South Korea's Samsung Electronics may establish a handset manufacturing facility in Bangladesh as part of its plans to broaden its presence in the Indian sub-continent and take advantage of growing demand for affordable low-end smartphones and enhanced featurephones. Samsung has recently become the world's largest supplier of handsets, overtaking an other emerging markets staple brand, Nokia , and appears ready to capitalise on its increased visibility to consumers. BMI also believes this move reflects a sharper business focus being employed by the company that better aligns with widely differing consumer spending and macroeconomic conditions within its global footprint.
Under the tentative plan, broached by South Korean ambassador Lee Yun-young in a meeting with Bangladesh ' s minister of industries , Samsung would build a smartphone assembly plant and develop a distribution and sales business that could employ up to 50,000 Bangladeshis and generate US$1bn worth of exports for the country. Industries minister Dilip Baruda is quoted by United News of Bangladesh as remarking that foreign companies would be encouraged to utilise the country's internal market advantage and cheap labour resources. BMI would expect Samsung to be offered additional incentives to build a large manufacturing plant in the country, including tax breaks.
|King Of The Smartphone World|
|Samsung Shipments Vs Total Industry ('000 units)|
BMI ' s mobile operator database tracks new mobile subscription rates worldwide as well as reported sales of handsets by manufacturer s . Our data show that, in Q312, Samsung shipped approximately 101.7mn handsets worldwide. This represented 23.3% of total industry shipments of 436.1mn and was a q uarter -o n -q uarter increase of 8.0% from 94.1mn handsets in Q212. The company is only 3.4% ahead of Nokia in terms of market share and is clearly looking to unseat the Finnish vendor in its core emerging markets stronghold while it is distracted by the launch of new make-or-break smartphones in mature markets .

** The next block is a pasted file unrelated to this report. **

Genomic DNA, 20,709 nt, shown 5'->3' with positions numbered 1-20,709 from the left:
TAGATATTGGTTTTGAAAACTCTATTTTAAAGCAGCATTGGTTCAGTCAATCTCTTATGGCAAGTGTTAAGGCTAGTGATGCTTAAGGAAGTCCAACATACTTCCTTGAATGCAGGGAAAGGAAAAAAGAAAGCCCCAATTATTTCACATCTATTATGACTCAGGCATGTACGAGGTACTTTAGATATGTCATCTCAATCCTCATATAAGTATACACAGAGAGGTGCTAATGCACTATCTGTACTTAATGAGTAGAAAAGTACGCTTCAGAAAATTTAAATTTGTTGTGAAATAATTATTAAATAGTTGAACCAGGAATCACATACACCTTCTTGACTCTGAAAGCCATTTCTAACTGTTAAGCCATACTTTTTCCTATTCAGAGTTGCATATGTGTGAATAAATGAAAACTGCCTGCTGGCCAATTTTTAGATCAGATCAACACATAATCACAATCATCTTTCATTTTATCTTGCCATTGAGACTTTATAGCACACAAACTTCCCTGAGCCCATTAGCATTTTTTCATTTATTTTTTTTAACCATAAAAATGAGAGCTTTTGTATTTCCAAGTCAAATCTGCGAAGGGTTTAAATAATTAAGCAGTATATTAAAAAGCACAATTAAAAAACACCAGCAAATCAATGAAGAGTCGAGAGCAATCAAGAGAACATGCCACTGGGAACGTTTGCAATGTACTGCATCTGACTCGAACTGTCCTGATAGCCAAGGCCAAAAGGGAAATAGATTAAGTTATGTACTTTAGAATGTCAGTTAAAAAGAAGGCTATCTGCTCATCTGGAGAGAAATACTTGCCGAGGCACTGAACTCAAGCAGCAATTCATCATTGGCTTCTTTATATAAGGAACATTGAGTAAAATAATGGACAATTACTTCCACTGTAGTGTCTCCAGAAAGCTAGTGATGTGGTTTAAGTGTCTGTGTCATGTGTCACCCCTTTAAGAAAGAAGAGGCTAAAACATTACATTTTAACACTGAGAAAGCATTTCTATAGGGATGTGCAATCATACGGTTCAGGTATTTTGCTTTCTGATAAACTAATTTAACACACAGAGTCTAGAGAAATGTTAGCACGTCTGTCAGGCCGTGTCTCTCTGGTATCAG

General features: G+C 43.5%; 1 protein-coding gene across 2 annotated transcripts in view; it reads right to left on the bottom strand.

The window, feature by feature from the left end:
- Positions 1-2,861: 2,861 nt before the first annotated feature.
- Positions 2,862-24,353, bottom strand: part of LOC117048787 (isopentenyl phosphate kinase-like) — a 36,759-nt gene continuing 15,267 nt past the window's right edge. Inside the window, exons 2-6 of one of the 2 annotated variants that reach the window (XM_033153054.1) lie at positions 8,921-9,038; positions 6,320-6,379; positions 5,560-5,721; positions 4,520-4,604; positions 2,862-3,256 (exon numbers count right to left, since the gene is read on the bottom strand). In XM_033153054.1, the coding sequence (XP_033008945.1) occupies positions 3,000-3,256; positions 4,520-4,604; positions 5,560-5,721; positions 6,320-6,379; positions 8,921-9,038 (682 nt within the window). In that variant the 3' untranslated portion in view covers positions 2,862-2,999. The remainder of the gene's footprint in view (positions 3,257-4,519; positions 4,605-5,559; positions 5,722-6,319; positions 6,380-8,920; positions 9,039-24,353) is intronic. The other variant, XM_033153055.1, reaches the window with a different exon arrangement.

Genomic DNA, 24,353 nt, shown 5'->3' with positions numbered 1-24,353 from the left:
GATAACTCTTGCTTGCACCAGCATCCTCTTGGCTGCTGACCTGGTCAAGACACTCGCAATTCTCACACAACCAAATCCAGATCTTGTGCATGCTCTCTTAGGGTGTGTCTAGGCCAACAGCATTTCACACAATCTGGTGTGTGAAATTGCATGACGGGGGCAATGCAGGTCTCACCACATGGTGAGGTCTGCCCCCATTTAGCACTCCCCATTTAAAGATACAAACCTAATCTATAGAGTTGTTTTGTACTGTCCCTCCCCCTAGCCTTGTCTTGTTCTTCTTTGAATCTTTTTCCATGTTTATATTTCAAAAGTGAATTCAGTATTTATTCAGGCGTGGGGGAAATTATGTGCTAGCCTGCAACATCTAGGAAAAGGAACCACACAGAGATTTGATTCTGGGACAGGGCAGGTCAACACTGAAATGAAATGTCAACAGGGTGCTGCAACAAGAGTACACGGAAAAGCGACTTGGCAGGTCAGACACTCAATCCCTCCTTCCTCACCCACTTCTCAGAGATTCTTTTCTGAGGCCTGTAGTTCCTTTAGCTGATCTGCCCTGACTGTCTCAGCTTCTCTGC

BMI believes that, by setting up manufacturing facilities in Bangladesh, Samsung will secure access to a la rge unskilled but trainable workforce with low wage expectations, easily rivalling similar markets being exploited in neighbouring India and China. It will also gain access to more direct distribution channels in some of the world's largest and fastest-growing markets for smartphones, further lowering costs and helping its products become even more affordable.
However, there are a number of potential downside risks that could offset this otherwise positive outlook. Firstly, Samsung will be going head to head with a large number of ultra low-cost local manufacturers in Bangladesh, India, I ndonesia and China. Although Samsung's strong smartphone sales globally may be attributed to the devices' stylish design, cost considerations are more important in emerging markets, and Samsung may still fail to win customers faced with a large array of very cheap featurephones produced by the likes of Lenovo, ZTE, Konka, Bling Mobile and Spice Mobile , among others. Furthermore, these locally developed devices offer features that are not standard elsewhere in the world, but which appeal to budget-conscious consumers, such as the ability to hold multiple SIM cards simultaneously.